But decisions made on the job, without a lot of forethought, can have crazy, wide-ranging consequences with a child, I am learning. One time in the car, I put Raffi’s version of “Wheels on the Bus” on to appease her, even though I generally impose my own musical selections on her in transit. If you haven’t heard it, it’s a really sick rendition, but it’s also only a minute and 40 seconds long, so when her little voice came from the backseat asking for “más,” I happily complied, not knowing that I was opening the door to a larger problem: That is, for her, there is never enough “más.”
Sometimes it seems like a harmless gesture of affection — playing “Wheels on the Bus” a second or third time in the car, who will it hurt? But there is never enough “más.” She must listen to “Wheels on the Bus” on repeat, hundreds of times over, until she has finished with it, until she literally stands up and screams “NOOOOOOO!” when she hears it come on. Her need for repetition until all of the joy has been lost happens in particular with music, probably because I don’t allow it with things like food. I’ve read the same book to her 20 times in a row, only to find that she would like me to go on. I go on.
It should be no surprise, then, that at some point she would combine with her undeniable lust for “más” with an aptitude for chilling — the ideal mood for watching a passive medium like television. I know, “passive” sounds like a negative, but recently a friend, also the parent of a toddler, succinctly described the upside to sitting and watching: “They’re so busy all day, sometimes it’s nice to just see them chill.” And it is. Suddenly, my child has progressed from merely having two modes, ON and OFF, to having a third, where she can just be for a bit. She doesn’t need to be fully active and engaged in a creative project 100 percent of the time she is awake, and I’m okay with that — I even support it.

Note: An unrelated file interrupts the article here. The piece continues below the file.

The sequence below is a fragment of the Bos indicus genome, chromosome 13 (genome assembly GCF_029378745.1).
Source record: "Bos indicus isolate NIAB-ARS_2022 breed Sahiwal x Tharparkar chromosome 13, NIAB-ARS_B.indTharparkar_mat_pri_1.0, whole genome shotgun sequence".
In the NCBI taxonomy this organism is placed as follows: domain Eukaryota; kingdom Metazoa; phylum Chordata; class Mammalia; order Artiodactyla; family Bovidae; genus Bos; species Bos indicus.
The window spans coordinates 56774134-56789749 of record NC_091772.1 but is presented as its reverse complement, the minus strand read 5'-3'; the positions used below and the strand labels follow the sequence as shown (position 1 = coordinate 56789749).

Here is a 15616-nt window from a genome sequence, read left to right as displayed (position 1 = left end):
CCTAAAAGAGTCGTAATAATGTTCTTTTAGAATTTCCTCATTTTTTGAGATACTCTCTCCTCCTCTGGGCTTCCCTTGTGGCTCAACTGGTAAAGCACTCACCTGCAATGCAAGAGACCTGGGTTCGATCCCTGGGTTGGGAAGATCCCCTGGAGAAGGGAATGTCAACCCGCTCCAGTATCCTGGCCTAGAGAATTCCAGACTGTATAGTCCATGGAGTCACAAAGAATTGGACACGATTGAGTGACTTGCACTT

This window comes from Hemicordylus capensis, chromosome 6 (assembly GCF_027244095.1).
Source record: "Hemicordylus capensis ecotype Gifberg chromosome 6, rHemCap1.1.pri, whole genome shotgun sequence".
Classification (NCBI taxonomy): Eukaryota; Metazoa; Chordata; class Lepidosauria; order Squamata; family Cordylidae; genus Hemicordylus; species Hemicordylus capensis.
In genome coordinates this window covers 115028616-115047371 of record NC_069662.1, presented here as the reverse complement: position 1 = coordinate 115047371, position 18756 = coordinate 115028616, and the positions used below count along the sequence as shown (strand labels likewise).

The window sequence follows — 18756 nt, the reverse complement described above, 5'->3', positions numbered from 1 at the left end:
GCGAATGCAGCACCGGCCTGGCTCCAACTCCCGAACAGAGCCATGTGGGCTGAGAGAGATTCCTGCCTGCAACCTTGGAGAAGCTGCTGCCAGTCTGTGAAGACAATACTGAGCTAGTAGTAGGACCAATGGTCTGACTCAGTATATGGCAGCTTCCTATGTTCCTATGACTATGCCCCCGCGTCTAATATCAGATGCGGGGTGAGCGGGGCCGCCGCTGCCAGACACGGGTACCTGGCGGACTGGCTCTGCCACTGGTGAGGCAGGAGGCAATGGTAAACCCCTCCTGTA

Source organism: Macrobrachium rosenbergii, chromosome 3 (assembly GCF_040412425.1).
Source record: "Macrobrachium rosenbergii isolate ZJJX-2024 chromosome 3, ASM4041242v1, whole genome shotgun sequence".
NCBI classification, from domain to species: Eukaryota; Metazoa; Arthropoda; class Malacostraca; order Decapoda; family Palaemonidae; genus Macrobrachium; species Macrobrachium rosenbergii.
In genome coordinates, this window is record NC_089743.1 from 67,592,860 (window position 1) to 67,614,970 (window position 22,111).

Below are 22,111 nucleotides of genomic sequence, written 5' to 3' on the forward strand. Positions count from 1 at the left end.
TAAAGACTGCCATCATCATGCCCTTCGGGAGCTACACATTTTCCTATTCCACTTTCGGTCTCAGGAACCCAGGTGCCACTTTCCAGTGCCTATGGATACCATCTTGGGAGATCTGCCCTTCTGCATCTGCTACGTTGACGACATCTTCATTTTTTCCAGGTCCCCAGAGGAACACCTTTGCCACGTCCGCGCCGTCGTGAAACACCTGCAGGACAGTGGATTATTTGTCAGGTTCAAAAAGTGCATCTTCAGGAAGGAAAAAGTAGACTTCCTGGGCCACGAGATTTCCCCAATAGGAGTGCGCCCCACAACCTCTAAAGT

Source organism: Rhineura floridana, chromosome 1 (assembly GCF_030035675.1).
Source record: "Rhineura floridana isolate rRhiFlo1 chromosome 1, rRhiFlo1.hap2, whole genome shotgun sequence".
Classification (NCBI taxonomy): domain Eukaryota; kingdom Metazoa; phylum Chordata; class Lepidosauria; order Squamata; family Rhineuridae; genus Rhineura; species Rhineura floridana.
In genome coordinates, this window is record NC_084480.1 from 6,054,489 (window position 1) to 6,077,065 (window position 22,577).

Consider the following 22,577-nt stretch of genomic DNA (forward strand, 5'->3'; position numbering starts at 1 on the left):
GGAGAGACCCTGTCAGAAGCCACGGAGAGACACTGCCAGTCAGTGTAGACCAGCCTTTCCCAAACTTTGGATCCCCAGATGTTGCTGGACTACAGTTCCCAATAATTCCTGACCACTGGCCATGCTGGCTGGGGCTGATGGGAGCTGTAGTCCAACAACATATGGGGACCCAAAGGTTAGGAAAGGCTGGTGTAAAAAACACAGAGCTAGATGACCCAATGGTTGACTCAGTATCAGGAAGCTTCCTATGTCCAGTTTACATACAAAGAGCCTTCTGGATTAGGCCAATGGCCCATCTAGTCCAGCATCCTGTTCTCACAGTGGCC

And so, a few weekends ago, in the evening, when I wanted to make dinner and my husband, Josh, wanted to cuddle with Zelda, he carried her to the couch and sat down to view the Disney movie Frozen. This wasn’t the first time Zelda had been shown Frozen — we’d purchased it ages ago thinking maybe its songs would catch her fancy, to no avail. He put it on this time simply because it was available. And it clicked. She sat, enraptured, watching it for nearly an hour — where previously it was impossible to imagine her sitting still for ten minutes. The next day she asked for it again. “Frarry, frarry,” she said over and over, finally pointing at the television. We put on Frozen. She watched.
Every day now, inevitably, she asks for Frarry. Some mornings I hear her in her crib talking to herself about it in the dark before I’ve even said “Good morning” to her. Mostly I ignore her requests, knowing that her appetite for “más” can’t be quenched just yet.